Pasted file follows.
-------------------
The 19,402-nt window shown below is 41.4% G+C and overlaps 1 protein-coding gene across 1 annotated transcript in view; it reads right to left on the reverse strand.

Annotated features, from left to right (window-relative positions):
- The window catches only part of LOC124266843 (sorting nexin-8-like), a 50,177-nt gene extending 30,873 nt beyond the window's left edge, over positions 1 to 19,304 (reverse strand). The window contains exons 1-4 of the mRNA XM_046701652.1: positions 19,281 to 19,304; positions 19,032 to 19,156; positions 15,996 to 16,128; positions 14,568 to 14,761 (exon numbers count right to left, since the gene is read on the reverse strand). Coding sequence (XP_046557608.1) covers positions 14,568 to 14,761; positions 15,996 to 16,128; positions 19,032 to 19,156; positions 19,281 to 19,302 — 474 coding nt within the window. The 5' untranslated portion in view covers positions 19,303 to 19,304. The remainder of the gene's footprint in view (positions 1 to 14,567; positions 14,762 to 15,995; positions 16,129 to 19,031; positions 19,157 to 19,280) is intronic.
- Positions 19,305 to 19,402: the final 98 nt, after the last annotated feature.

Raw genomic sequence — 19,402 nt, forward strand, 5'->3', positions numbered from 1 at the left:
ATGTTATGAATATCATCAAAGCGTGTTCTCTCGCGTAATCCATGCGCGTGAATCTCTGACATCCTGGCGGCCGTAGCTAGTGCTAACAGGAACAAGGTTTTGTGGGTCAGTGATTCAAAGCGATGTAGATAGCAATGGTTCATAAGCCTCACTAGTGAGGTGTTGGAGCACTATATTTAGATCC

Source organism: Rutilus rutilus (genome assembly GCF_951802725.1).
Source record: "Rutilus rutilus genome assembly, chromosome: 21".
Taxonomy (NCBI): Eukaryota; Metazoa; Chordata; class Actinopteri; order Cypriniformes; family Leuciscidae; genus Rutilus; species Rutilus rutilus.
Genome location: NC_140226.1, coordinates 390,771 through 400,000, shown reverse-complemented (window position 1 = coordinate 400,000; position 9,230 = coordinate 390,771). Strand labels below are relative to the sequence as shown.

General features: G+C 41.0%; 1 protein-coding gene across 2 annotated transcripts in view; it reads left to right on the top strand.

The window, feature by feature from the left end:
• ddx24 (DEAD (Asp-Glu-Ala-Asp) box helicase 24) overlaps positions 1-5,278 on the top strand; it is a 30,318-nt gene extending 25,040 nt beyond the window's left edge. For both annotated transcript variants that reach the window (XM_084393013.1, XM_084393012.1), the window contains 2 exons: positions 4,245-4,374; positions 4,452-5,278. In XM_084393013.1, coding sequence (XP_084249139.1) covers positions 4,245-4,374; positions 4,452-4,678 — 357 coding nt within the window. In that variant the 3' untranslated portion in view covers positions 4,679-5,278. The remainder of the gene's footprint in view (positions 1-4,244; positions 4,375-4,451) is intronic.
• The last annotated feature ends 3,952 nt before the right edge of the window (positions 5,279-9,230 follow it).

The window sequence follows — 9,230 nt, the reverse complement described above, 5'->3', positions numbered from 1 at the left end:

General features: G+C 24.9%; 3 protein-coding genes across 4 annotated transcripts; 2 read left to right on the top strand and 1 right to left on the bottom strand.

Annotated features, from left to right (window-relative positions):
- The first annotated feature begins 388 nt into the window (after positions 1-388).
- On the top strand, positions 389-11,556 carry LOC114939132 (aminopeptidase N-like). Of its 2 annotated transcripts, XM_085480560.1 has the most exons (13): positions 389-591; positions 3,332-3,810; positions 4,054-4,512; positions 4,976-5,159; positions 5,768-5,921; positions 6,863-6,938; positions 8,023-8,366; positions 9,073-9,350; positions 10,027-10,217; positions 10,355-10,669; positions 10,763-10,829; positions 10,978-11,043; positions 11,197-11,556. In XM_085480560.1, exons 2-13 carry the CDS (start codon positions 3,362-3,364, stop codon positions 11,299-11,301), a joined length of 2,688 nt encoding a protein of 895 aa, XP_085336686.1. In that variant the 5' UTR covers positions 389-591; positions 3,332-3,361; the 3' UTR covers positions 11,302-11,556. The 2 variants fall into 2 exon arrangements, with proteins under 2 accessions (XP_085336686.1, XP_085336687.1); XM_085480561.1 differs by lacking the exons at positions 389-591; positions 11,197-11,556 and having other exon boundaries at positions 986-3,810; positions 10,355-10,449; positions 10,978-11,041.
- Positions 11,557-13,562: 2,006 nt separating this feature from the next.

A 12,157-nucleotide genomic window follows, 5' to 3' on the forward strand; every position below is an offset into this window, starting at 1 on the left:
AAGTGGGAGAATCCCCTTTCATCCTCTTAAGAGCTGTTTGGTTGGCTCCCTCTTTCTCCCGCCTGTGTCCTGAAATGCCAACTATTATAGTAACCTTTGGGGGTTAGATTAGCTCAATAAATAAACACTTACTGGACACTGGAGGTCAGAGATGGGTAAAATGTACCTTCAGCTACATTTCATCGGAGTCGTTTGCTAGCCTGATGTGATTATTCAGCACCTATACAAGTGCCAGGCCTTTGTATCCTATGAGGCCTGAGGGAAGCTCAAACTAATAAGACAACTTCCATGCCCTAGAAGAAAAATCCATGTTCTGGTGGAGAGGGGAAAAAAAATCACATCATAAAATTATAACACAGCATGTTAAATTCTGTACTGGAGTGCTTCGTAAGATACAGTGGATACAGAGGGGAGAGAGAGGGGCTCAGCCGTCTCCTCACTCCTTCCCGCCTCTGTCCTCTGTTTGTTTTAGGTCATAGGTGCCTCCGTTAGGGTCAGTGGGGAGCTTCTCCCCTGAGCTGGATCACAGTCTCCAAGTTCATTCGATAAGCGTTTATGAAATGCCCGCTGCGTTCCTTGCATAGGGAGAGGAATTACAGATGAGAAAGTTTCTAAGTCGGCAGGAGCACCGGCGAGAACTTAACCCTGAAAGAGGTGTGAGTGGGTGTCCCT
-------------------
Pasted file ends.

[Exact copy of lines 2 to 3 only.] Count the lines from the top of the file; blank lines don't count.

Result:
Annotated features, from left to right (window-relative positions):
- The window catches only part of LOC124266843 (sorting nexin-8-like), a 50,177-nt gene extending 30,873 nt beyond the window's left edge, over positions 1 to 19,304 (reverse strand). The window contains exons 1-4 of the mRNA XM_046701652.1: positions 19,281 to 19,304; positions 19,032 to 19,156; positions 15,996 to 16,128; positions 14,568 to 14,761 (exon numbers count right to left, since the gene is read on the reverse strand). Coding sequence (XP_046557608.1) covers positions 14,568 to 14,761; positions 15,996 to 16,128; positions 19,032 to 19,156; positions 19,281 to 19,302 — 474 coding nt within the window. The 5' untranslated portion in view covers positions 19,303 to 19,304. The remainder of the gene's footprint in view (positions 1 to 14,567; positions 14,762 to 15,995; positions 16,129 to 19,031; positions 19,157 to 19,280) is intronic.